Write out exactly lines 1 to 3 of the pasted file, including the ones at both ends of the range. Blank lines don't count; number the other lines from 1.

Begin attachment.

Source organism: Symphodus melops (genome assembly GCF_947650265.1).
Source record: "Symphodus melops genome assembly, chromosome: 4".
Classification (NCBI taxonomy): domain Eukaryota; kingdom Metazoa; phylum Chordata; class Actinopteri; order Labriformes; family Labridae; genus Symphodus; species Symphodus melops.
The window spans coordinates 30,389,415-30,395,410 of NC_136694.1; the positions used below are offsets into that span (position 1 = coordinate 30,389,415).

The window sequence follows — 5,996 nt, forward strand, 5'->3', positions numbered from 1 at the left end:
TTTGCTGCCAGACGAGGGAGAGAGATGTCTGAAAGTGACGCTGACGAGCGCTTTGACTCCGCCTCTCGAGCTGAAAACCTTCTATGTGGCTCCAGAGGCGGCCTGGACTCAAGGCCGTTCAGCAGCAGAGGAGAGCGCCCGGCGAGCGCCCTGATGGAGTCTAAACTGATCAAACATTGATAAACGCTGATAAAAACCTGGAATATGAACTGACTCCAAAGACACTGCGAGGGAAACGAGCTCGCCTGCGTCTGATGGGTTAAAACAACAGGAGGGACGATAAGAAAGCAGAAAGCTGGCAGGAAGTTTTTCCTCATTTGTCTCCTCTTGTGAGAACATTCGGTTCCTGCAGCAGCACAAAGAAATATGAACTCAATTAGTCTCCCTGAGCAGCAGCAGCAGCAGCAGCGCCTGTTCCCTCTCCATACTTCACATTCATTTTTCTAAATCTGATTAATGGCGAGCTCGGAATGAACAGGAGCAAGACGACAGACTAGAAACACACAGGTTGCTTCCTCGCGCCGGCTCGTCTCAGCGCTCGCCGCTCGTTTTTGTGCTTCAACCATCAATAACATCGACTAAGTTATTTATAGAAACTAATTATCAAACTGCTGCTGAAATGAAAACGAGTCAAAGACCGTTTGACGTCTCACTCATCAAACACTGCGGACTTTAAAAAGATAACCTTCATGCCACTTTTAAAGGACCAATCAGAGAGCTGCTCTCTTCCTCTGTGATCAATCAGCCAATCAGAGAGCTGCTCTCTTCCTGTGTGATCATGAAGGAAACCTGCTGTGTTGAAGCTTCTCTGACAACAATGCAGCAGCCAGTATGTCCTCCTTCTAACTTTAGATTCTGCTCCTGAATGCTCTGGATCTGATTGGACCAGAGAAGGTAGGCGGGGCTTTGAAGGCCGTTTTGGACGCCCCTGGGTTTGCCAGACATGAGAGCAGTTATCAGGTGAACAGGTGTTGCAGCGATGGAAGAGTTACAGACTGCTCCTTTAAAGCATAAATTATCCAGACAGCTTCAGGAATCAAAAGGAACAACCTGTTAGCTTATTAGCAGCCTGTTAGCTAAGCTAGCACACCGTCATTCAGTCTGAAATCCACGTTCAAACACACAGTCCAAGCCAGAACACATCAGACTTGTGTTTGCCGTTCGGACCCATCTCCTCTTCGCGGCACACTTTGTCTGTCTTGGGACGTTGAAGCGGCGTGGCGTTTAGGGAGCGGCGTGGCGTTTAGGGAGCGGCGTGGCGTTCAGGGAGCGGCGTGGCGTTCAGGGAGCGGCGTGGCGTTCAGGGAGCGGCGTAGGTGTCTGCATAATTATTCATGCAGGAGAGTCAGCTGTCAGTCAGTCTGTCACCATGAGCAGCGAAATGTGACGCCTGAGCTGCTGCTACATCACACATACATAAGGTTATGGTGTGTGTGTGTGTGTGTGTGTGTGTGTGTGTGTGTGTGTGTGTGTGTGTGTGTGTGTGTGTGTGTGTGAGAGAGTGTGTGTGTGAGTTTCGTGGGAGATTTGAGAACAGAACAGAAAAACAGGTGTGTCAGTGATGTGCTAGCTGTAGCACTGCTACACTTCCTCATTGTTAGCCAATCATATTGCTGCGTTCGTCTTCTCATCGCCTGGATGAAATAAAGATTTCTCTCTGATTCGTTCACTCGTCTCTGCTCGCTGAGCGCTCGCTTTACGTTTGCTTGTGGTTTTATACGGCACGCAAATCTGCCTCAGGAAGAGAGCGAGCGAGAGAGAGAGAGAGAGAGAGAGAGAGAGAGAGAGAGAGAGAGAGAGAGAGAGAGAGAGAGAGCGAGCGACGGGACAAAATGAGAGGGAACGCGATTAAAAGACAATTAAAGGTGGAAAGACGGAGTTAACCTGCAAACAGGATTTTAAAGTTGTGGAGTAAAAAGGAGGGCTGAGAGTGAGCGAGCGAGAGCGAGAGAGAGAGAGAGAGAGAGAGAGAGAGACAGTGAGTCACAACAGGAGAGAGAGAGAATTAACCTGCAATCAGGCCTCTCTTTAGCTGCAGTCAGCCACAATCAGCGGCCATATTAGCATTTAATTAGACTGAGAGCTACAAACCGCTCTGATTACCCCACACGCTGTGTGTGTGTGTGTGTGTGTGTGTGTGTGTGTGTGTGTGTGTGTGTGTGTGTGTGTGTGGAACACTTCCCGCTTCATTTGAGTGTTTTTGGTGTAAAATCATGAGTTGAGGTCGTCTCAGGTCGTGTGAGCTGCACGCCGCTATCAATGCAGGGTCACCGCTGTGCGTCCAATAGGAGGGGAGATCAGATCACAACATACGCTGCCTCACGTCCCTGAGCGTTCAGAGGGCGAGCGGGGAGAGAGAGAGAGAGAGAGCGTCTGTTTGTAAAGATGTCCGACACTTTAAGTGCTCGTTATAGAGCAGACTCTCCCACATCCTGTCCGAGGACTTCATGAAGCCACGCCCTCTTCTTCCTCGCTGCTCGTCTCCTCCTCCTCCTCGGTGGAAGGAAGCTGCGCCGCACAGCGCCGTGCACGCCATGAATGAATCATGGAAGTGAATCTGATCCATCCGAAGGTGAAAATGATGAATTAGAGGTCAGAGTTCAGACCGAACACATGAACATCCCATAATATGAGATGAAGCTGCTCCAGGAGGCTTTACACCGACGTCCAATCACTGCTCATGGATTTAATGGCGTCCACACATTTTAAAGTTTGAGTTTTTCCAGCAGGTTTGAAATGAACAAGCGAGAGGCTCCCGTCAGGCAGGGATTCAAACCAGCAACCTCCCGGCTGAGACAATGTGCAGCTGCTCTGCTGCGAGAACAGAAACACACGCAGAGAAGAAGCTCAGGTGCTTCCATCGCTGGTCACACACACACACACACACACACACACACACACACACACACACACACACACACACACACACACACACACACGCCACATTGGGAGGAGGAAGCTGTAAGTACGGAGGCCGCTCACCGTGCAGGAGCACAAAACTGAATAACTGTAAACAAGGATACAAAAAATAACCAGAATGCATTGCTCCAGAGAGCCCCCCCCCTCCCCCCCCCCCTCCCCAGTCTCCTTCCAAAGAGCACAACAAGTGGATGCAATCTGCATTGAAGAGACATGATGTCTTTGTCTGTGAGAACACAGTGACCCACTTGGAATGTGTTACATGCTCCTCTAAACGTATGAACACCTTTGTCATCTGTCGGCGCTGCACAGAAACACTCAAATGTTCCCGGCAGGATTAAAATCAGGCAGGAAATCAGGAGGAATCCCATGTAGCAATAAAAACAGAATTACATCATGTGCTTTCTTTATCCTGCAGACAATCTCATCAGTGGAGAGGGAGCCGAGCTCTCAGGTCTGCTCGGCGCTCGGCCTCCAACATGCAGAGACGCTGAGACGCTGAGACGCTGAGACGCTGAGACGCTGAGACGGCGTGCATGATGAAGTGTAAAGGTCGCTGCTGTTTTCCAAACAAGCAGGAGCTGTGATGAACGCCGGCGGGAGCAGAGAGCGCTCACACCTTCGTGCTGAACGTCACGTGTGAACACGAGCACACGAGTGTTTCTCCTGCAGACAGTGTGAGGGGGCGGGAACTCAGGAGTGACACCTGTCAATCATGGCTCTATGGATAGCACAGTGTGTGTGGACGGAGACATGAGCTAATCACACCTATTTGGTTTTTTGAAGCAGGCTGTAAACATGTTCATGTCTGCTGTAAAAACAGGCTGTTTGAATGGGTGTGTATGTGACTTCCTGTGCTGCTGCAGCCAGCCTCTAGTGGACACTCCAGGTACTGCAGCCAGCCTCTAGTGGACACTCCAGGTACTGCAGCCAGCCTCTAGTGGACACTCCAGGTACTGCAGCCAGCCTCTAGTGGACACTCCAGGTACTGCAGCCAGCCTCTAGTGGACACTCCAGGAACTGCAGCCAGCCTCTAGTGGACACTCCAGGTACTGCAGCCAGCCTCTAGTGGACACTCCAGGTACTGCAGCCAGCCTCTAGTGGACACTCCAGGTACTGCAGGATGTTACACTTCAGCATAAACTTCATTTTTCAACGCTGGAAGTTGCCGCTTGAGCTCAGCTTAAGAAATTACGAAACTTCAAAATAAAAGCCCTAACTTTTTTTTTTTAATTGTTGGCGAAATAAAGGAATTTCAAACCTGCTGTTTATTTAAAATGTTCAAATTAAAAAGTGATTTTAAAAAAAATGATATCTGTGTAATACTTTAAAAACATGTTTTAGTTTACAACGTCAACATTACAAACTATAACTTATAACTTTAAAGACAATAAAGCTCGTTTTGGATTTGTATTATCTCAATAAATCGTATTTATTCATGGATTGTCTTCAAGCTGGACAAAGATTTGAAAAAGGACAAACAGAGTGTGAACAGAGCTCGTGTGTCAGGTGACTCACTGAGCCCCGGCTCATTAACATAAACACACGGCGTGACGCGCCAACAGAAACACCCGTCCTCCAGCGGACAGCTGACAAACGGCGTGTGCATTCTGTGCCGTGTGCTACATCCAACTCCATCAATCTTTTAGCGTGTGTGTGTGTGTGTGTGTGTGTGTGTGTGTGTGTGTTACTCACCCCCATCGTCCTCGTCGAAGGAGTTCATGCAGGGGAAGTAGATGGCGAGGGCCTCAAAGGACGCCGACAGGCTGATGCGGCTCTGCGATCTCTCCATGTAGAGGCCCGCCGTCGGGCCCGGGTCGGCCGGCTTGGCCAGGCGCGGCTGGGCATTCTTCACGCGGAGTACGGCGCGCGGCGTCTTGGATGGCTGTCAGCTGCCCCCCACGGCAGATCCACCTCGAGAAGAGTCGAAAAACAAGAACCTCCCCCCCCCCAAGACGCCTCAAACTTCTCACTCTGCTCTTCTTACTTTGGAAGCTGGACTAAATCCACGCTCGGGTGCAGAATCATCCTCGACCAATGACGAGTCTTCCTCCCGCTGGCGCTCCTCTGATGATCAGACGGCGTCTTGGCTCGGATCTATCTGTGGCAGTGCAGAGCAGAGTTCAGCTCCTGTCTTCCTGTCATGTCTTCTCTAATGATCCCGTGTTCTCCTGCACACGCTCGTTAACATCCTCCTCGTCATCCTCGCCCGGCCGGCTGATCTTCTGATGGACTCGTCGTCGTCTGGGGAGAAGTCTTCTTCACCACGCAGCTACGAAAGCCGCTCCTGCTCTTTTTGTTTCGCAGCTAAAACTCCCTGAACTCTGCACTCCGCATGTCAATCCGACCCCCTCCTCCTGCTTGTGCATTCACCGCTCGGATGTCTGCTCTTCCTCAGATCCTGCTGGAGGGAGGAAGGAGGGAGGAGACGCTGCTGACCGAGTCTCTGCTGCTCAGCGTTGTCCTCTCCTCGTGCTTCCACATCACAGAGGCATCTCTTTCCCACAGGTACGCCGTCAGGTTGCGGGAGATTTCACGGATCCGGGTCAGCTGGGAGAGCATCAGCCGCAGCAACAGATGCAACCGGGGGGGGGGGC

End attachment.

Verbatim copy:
Source organism: Symphodus melops (genome assembly GCF_947650265.1).
Source record: "Symphodus melops genome assembly, chromosome: 4".
Classification (NCBI taxonomy): domain Eukaryota; kingdom Metazoa; phylum Chordata; class Actinopteri; order Labriformes; family Labridae; genus Symphodus; species Symphodus melops.